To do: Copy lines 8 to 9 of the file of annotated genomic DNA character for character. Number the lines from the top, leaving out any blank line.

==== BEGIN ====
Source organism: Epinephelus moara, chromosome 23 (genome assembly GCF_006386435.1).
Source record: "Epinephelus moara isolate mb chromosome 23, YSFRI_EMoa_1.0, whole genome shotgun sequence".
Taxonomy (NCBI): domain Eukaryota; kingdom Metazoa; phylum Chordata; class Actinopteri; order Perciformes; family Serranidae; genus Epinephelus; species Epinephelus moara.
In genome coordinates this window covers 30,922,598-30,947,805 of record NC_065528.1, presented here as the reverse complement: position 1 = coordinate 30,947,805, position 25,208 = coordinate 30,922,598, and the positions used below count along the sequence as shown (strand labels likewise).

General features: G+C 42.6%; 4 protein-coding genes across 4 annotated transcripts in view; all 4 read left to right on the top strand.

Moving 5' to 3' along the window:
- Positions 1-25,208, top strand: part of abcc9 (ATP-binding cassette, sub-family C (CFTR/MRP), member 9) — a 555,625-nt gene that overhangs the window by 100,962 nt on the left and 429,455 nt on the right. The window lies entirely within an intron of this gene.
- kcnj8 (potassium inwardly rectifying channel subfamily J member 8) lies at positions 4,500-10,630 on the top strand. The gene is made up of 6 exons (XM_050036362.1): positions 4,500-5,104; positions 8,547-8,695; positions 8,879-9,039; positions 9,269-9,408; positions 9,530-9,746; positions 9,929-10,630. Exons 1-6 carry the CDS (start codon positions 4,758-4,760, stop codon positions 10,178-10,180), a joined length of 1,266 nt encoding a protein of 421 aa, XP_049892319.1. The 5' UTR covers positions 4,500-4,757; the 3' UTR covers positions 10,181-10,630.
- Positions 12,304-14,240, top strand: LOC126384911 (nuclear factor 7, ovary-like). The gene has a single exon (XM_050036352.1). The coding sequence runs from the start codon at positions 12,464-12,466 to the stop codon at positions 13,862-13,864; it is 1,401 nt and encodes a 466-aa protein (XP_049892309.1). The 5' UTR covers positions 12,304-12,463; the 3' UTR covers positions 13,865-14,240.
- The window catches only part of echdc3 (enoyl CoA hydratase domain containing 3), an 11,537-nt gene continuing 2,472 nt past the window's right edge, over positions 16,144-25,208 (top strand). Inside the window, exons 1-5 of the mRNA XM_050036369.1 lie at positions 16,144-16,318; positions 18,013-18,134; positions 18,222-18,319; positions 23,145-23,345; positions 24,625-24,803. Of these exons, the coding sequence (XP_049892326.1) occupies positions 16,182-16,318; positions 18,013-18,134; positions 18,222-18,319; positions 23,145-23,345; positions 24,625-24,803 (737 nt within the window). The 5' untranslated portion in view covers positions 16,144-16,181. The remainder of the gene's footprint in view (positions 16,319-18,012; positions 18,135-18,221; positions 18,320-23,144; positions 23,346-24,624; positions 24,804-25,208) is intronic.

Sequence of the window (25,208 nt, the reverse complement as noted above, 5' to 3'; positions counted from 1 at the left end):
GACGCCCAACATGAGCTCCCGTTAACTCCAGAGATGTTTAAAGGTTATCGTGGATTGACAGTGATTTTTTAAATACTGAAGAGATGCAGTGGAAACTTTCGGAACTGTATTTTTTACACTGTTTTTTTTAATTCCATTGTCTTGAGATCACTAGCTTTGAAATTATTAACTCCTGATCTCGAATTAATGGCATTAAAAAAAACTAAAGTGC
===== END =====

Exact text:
- kcnj8 (potassium inwardly rectifying channel subfamily J member 8) lies at positions 4,500-10,630 on the top strand. The gene is made up of 6 exons (XM_050036362.1): positions 4,500-5,104; positions 8,547-8,695; positions 8,879-9,039; positions 9,269-9,408; positions 9,530-9,746; positions 9,929-10,630. Exons 1-6 carry the CDS (start codon positions 4,758-4,760, stop codon positions 10,178-10,180), a joined length of 1,266 nt encoding a protein of 421 aa, XP_049892319.1. The 5' UTR covers positions 4,500-4,757; the 3' UTR covers positions 10,181-10,630.
- Positions 12,304-14,240, top strand: LOC126384911 (nuclear factor 7, ovary-like). The gene has a single exon (XM_050036352.1). The coding sequence runs from the start codon at positions 12,464-12,466 to the stop codon at positions 13,862-13,864; it is 1,401 nt and encodes a 466-aa protein (XP_049892309.1). The 5' UTR covers positions 12,304-12,463; the 3' UTR covers positions 13,865-14,240.